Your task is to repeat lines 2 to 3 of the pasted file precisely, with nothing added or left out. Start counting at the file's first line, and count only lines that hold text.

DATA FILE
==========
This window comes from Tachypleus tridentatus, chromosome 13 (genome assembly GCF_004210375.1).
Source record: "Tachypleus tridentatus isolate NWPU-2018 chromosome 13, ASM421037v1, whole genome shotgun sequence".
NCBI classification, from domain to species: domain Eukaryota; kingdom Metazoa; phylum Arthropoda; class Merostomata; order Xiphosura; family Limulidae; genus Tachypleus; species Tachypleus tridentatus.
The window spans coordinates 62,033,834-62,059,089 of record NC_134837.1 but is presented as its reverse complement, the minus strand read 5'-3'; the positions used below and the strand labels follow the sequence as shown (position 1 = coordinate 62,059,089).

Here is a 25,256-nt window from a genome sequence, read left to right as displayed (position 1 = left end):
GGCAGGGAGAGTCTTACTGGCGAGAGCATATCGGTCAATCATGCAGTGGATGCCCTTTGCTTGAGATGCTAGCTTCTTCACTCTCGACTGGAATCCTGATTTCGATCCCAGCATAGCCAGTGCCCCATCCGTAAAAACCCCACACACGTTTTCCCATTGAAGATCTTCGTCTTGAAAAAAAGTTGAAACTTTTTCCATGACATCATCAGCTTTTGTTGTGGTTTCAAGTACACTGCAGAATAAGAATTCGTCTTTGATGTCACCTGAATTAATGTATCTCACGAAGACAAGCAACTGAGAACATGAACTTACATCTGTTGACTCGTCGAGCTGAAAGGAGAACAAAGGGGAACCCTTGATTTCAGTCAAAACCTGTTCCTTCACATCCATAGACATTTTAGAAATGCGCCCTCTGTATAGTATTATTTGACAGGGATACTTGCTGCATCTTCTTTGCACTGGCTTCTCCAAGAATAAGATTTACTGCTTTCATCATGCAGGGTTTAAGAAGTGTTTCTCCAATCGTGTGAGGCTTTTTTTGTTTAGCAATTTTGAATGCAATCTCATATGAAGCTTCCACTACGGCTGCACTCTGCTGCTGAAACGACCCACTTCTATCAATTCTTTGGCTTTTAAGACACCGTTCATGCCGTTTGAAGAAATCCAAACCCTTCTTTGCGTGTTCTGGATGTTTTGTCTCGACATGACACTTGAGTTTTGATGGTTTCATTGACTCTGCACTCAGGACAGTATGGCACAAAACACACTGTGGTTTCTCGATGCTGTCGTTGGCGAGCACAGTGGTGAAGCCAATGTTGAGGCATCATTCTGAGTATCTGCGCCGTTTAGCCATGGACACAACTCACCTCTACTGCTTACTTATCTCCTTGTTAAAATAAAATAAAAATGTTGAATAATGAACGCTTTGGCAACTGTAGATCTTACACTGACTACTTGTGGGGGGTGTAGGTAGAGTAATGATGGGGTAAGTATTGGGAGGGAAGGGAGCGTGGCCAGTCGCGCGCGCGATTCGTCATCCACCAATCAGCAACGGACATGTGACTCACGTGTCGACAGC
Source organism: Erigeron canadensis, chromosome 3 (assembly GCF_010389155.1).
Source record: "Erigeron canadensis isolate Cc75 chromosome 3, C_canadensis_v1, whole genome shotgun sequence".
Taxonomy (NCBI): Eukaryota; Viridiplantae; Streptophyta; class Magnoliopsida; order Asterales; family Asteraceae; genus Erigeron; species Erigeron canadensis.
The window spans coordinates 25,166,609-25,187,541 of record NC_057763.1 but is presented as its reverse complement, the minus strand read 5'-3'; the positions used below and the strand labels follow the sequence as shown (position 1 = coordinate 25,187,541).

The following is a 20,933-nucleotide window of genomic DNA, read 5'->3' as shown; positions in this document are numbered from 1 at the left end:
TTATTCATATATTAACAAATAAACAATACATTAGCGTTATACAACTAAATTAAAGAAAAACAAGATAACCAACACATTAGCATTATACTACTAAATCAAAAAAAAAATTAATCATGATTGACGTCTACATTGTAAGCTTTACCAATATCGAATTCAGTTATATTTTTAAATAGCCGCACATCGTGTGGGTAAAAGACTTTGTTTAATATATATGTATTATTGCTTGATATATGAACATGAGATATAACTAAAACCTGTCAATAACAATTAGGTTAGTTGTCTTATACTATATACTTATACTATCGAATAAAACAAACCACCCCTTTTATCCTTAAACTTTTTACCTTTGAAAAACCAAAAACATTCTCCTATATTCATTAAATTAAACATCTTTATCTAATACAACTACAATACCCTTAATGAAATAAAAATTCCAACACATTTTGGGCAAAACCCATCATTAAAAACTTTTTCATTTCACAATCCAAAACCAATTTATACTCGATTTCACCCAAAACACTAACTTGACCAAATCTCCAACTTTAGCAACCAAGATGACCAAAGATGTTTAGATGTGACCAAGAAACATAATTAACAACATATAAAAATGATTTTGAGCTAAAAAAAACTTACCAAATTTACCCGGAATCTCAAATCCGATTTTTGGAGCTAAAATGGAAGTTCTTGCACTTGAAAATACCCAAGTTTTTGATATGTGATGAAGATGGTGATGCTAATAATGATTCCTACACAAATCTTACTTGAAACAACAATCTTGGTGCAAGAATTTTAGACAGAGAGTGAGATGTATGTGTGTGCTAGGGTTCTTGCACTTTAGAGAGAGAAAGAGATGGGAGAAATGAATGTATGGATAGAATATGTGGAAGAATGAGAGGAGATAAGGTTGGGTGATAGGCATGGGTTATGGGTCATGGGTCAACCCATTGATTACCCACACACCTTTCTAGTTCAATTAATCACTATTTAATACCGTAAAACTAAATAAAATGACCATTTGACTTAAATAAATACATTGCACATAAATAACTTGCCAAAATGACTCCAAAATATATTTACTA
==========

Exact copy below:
Source record: "Tachypleus tridentatus isolate NWPU-2018 chromosome 13, ASM421037v1, whole genome shotgun sequence".
NCBI classification, from domain to species: domain Eukaryota; kingdom Metazoa; phylum Arthropoda; class Merostomata; order Xiphosura; family Limulidae; genus Tachypleus; species Tachypleus tridentatus.